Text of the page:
Ben Carson was "horrified" by his own campaign's rap radio ad

Not too long ago we heard about the significant campaign staffing shake-up (which is a nicer way of describing a lot of people heading out the door) at Ben Carson HQ. That was during the same period when the retired neurosurgeon was beginning of his rather rapid slide from the top of the polls to the ranks of the second tier in or near single digits. I’m sure there were any number of factors involved in that transition, but one of them might have been spurred – at least in part – by an item which Time Magazine dug up this week. There was a radio advertisement for Carson which hit the airwaves in November built on top of some rap music which was, er… interesting to say the least. In case you missed it, here’s the musical delight in all its glory.


To say that it’s somewhat far afield from Carson’s normal style is putting it mildly, but we now find out that Carson claims he didn’t even approve it and was, in fact, horrified by the ad when he heard it. (Time)

Ben Carson blamed his staff for the notorious rap radio advertisement that was released last year, saying he was “horrified” by the ad and that his campaign is much better run since a staff shakeup around New Year’s.

“I did not approve that, and when it came out I said, why did you put that out? What are you thinking?” Carson told a crowd at Drake University, in Des Moines, Iowa, gathered for BET’s #AllVotesMatter Twitter Town Hall. “I was horrified.”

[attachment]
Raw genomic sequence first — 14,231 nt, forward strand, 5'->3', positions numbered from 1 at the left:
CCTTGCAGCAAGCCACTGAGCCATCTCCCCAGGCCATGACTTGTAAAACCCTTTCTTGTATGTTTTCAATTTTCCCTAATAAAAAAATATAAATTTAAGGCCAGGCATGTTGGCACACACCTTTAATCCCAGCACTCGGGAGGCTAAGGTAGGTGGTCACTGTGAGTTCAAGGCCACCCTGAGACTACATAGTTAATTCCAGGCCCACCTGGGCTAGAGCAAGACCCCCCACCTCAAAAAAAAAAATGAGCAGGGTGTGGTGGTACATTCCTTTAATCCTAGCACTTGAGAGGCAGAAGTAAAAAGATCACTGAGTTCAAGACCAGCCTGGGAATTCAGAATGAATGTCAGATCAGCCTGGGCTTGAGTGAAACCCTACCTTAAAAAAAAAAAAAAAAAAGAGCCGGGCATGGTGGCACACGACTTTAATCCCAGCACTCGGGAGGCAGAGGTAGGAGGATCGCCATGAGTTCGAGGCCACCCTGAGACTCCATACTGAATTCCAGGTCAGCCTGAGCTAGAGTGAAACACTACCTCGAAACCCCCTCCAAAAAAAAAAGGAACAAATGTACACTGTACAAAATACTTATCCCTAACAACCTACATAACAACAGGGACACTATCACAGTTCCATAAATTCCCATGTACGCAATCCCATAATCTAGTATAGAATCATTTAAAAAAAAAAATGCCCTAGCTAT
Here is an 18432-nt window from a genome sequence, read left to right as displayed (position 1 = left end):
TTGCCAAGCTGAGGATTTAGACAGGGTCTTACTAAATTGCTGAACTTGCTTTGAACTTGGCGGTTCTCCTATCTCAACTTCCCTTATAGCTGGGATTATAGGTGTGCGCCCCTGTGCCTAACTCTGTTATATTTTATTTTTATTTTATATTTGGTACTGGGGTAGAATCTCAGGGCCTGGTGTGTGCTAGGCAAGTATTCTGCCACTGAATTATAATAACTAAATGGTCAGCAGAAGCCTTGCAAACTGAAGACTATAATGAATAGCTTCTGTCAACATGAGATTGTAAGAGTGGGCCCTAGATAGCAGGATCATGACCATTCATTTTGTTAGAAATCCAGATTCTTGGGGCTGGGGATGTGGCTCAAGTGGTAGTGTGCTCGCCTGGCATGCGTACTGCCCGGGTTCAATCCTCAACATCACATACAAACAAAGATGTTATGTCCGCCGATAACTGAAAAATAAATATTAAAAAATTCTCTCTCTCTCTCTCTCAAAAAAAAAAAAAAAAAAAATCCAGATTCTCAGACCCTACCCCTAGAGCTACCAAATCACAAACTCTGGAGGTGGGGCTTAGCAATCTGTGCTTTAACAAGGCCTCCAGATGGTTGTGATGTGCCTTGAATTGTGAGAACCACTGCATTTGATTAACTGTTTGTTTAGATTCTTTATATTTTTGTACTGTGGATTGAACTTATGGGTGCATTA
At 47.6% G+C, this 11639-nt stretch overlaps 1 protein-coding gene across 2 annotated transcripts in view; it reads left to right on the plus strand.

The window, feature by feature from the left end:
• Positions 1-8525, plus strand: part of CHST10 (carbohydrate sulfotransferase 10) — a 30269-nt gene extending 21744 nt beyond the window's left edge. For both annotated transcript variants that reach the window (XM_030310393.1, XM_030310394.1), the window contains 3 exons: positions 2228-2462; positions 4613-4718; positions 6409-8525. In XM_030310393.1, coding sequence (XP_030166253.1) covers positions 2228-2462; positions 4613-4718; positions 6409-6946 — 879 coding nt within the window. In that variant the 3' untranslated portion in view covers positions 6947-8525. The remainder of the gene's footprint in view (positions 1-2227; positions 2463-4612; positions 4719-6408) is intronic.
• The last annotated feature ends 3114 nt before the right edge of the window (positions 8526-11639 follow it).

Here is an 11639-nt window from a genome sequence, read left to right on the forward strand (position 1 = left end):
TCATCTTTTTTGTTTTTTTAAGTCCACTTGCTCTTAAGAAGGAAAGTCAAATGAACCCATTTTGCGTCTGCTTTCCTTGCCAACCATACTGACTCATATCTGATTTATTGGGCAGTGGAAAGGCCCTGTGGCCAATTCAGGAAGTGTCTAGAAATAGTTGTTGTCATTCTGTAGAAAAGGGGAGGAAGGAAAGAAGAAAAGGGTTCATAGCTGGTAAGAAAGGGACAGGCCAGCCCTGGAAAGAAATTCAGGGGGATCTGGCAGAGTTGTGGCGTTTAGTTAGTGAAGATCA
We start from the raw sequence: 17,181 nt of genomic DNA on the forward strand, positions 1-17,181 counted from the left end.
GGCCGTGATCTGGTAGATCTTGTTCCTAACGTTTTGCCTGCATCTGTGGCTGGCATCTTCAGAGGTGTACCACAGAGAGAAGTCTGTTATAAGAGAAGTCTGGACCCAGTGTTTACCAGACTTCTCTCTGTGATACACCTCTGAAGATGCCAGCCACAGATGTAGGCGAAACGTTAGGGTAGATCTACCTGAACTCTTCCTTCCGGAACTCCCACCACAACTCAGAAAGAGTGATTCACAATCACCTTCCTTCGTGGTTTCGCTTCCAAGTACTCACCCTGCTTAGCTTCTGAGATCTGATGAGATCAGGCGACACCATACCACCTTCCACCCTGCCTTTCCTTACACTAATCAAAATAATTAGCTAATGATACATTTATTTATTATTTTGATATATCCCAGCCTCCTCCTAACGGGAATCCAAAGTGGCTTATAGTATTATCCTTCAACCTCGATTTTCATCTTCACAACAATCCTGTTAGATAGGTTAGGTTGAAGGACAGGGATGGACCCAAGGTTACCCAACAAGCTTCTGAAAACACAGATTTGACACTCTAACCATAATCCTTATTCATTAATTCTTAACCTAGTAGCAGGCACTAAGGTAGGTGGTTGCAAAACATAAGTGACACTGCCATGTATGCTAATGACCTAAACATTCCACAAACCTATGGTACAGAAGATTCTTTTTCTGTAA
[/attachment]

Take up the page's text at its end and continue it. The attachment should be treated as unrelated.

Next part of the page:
Carson told the crowd that the advertisement was released without his knowledge.

“It was done by people who have no concept of the black community and what they were doing,” Carson told the audience at Drake University. When asked why he didn’t stop the advertisement, Carson said, “I should have but they stuck it out without me knowing.”

Horrifying beat box mix tapes aside, Carson’s claims raise a couple of questions here. First, who was running things at his campaign back then? Trust me… I’ve worked some campaigns and I understand that the bigger they are, the more things have to be farmed out to staff and surrogates on a regular basis, but advertising efforts are traditionally reviewed and approved by the boss before they go out. He may not be in on selecting the ad agency or even batting around the general themes, but the finished product should get a thumbs up from the candidate himself before it hits the airwaves. If you’re shopping that responsibility out then you pretty much deserve what you get.


But even more to the point, each and every presidential campaign ad (along with almost all of them downstream) ends with a statement saying that the candidate approves the message. This one was no different and right at the end you hear his voice chiming in, “I’m Ben Carson and I approved this message.” Now, anybody working on the campaign trail knows that you cut those in advance and your media producer will tack it on at the end, but Carson is essentially admitting that his campaign put out fraudulent material here. He didn’t approve that advertisement at all, but the voters who heard it were told that he did. That’s a Bozo No-No.

It’s a horrible advertisement and I don’t blame Carson for recoiling a bit, but he unleashed this trap on himself. You can only farm out so much of your campaign responsibilities before it comes back to bite you in the end.


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Jazz Shaw 8:30 AM | February 25, 2024